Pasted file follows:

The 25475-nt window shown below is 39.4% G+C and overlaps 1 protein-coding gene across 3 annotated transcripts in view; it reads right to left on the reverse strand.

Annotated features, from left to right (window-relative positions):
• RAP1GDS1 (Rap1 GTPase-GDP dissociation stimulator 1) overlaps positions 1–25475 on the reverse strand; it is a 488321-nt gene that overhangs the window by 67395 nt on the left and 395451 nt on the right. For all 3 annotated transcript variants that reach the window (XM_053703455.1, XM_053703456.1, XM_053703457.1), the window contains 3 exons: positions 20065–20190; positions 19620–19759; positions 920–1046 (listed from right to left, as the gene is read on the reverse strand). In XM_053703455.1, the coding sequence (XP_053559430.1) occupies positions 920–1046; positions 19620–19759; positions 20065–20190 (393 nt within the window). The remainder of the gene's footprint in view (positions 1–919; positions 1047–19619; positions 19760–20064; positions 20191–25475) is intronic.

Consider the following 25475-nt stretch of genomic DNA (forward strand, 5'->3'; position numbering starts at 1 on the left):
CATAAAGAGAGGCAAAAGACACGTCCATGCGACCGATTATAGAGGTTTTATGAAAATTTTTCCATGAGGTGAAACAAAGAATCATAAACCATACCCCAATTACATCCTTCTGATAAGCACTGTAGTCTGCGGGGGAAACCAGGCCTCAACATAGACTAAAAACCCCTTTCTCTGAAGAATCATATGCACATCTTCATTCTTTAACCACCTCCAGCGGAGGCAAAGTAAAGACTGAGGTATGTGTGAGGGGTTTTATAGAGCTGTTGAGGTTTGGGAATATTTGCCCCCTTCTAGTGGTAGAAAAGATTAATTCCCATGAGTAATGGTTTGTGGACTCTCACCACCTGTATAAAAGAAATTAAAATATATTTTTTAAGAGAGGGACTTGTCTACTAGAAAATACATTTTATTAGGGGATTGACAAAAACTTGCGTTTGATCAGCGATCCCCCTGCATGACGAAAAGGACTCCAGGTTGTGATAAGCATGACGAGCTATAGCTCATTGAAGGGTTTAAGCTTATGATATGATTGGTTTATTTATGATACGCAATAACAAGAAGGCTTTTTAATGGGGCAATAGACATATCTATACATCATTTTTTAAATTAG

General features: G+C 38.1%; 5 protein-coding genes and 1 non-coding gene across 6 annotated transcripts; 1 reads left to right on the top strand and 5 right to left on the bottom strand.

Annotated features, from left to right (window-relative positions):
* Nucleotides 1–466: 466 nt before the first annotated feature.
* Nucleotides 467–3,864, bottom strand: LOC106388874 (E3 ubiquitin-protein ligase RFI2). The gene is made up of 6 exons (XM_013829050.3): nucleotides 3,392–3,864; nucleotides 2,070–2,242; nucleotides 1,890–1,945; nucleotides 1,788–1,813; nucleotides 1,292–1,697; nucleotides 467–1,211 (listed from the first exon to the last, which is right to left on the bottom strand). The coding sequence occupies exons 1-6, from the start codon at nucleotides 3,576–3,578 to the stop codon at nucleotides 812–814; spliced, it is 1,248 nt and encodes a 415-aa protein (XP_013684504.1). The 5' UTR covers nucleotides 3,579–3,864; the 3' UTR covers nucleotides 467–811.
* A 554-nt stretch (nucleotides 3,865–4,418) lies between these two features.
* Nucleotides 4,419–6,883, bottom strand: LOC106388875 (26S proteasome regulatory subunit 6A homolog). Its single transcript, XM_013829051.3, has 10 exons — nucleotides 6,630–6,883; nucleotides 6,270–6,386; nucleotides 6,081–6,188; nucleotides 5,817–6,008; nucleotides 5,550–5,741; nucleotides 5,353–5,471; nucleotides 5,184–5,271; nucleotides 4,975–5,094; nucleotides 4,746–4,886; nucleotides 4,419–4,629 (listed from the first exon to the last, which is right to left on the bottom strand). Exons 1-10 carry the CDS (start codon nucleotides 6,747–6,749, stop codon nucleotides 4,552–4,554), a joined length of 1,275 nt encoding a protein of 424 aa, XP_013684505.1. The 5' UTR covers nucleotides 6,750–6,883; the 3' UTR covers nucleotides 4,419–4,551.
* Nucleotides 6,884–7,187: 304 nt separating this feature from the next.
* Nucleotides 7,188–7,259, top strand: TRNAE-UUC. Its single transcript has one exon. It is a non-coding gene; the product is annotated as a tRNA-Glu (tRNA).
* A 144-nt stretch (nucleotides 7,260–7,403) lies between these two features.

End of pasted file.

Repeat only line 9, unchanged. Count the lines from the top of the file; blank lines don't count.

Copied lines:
* Nucleotides 467–3,864, bottom strand: LOC106388874 (E3 ubiquitin-protein ligase RFI2). The gene is made up of 6 exons (XM_013829050.3): nucleotides 3,392–3,864; nucleotides 2,070–2,242; nucleotides 1,890–1,945; nucleotides 1,788–1,813; nucleotides 1,292–1,697; nucleotides 467–1,211 (listed from the first exon to the last, which is right to left on the bottom strand). The coding sequence occupies exons 1-6, from the start codon at nucleotides 3,576–3,578 to the stop codon at nucleotides 812–814; spliced, it is 1,248 nt and encodes a 415-aa protein (XP_013684504.1). The 5' UTR covers nucleotides 3,579–3,864; the 3' UTR covers nucleotides 467–811.